bookmark_borderWhat do we want?

At TCUK12 this year, I chatted with several people about authoring tools. Vendors, other technical writers, managers, I asked the same two questions, again and again.

What authoring application do you use, and why do you use it?

The answers were illuminating, interesting and always useful. There are many, many options out there, catering to many different needs, and all of them have a different set of strengths and weaknesses. Alas, no matter how hard I tried, regardless of how many ways I tried to bend our requirements, all of those conversations led me to the same conclusion.

No-one out there builds what we want so we may have to build it ourselves.

As part of improvements to our content, one of my team has led the charge to restructure our information. She has a passion for information architecture and devised a three pronged approach to our content. You can either navigate in by role, by product area or… by something else we haven’t yet decided upon.

We’ve audited the topics we have and applied some simple structuring decisions and it is looking good so far. The problem we will soon have is that we will need to build this new structure and make it usable by our customers.

What we would like is to be able to tag our topics, and use those tags to present a default structure to our information. The tags would also allow users to filter the topics they see and, either by addition or subtraction, create a unique set of information for their needs. Ultimately this would lead to personalisation of content in a basic form, but that could easily be enhanced to provide a smarter take on content for each user.

Alas it seems that, without doing a lot of customising of an XML (most likely DITA) based system we won’t get near that and even the products that get close require a compromise somewhere. Most of the time it would be, for the team of writers, a step back to a less friendly interface, and more exposure to the underlying technology of the tool they are using. At present Author-it provides a simple authoring environment that allows the writers to concentrate on writing content.

But perhaps that is the point. Maybe it’s time to try a different set of tools, adopt new working practices, take on a the bigger challenge.

bookmark_borderSo that was TCUK12

It’s been a few days since I got home after the Technical Communications Conference this year, and I’ve been digesting and mulling over some of the ideas and thoughts gathered from the speakers and conversations.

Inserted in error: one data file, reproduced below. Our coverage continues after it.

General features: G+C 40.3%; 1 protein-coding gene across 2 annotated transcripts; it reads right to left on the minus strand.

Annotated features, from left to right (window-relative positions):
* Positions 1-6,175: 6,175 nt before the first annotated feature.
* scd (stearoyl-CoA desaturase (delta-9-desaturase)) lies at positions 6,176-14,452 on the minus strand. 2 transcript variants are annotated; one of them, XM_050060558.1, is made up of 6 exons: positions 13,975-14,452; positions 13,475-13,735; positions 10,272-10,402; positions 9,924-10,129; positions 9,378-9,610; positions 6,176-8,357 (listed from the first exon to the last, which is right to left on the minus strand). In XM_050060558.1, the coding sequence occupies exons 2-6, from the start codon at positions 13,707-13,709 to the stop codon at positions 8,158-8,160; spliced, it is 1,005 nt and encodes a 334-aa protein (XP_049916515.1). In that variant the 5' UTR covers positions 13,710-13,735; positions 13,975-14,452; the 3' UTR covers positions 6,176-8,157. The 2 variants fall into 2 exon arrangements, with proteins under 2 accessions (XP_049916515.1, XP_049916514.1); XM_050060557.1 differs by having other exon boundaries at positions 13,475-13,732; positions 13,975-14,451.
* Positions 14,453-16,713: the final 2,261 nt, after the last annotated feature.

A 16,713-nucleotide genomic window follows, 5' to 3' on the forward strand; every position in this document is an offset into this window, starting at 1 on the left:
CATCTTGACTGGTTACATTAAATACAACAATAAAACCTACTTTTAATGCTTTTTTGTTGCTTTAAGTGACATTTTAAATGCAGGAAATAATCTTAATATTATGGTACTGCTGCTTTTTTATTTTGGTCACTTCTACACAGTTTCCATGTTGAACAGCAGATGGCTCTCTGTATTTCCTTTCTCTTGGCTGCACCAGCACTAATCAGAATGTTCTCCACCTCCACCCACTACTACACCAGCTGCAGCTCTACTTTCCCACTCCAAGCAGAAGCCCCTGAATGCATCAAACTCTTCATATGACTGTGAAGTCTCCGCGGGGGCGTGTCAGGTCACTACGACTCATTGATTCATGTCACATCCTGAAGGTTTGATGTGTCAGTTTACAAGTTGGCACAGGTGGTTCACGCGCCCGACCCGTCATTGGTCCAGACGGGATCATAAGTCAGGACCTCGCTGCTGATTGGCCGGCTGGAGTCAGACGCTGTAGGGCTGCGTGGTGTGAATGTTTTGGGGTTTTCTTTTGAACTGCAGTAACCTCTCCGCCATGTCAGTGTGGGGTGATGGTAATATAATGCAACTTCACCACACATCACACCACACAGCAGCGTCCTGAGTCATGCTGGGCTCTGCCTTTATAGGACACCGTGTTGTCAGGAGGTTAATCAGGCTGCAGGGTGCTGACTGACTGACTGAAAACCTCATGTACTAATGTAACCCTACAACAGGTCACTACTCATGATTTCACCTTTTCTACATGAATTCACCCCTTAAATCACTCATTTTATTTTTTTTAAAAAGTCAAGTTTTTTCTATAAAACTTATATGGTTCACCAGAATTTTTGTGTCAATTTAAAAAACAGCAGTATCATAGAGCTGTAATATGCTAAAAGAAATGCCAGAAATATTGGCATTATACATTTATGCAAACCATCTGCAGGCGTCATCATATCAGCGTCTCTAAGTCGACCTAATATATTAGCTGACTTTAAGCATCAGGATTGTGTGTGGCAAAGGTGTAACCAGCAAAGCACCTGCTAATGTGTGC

The conference was in a new location, Newcastle, and that brought a different feel to the event. Hard to put my finger on it but it felt a little more business like, or maybe just a little less social? Not sure, and as ever my experience will be different from others.

Something that hasn’t changed was the value. It remains an excellent opportunity to learn from your peers, industry experts, and if nothing else it’s great to hear that we are doing the right things or just have the same problems as everyone else.

A few standout presentations from me, Leah Guren (whose workshop I attended on the Tuesday) kicked off the conference in great style. Passionate, funny, upbeat, everything that we can occasionally seem to lack in our profession here in the UK. Ray Gallon and Scott Abel backed that up with some excellent presentations that expanded the scope of what we can, and should, be doing.

It took me a while to realise it but the one thing I didn’t get this year was an overall theme. Not an official one, but typically there is one stream of thought that seems to be prevalent. I think the closest to that would be ‘Structure’ (as a strategy) and I wonder if, perhaps, that that particular stream of thought hasn’t yet hit a tipping point?

Still pondering that, and many other, things, one of which is that I really need to be blogging here more! Time will tell if I can stick to that.

bookmark_borderTCUK 12

The time has come, so Gordon said, to talk of many things, of slides and chats, and learning facts, and something else that rhymes but I’m rubbish at poetry (with sincere apologies to Lewis Carroll).

Enough of that though, what I want to talk about is the Technical Communications Conference 2012 (TCUK12) and why you should go.

Disclaimer: I serve on the Council of the ISTC, who organise this event. 

Let me tell you a story.

Once upon a time a young (ok, middle-aged) man had started a new job and was trying to figure out the best way to improve things and solve some of his problems. The year was 2007.

At the time, the young man (oh shut up) had started a blog and was finding a lot of interesting people writing about Technical Communications. From that he heard about something called DITA. To learn more, as it sounded very much like it might solve his problems, he went to a conference (X-Pubs) in Reading. He learned a lot, and met a lot of inspiring and interesting people. Turned out DITA wasn’t for him though (yet).

Later that year, he had the opportunity (entirely thanks to his blog and a lovely woman named Anne Gentle) to attend and speak at TICAD, an opportunity that came about directly through this blog. It was a smaller conference in scale but just as rich in information.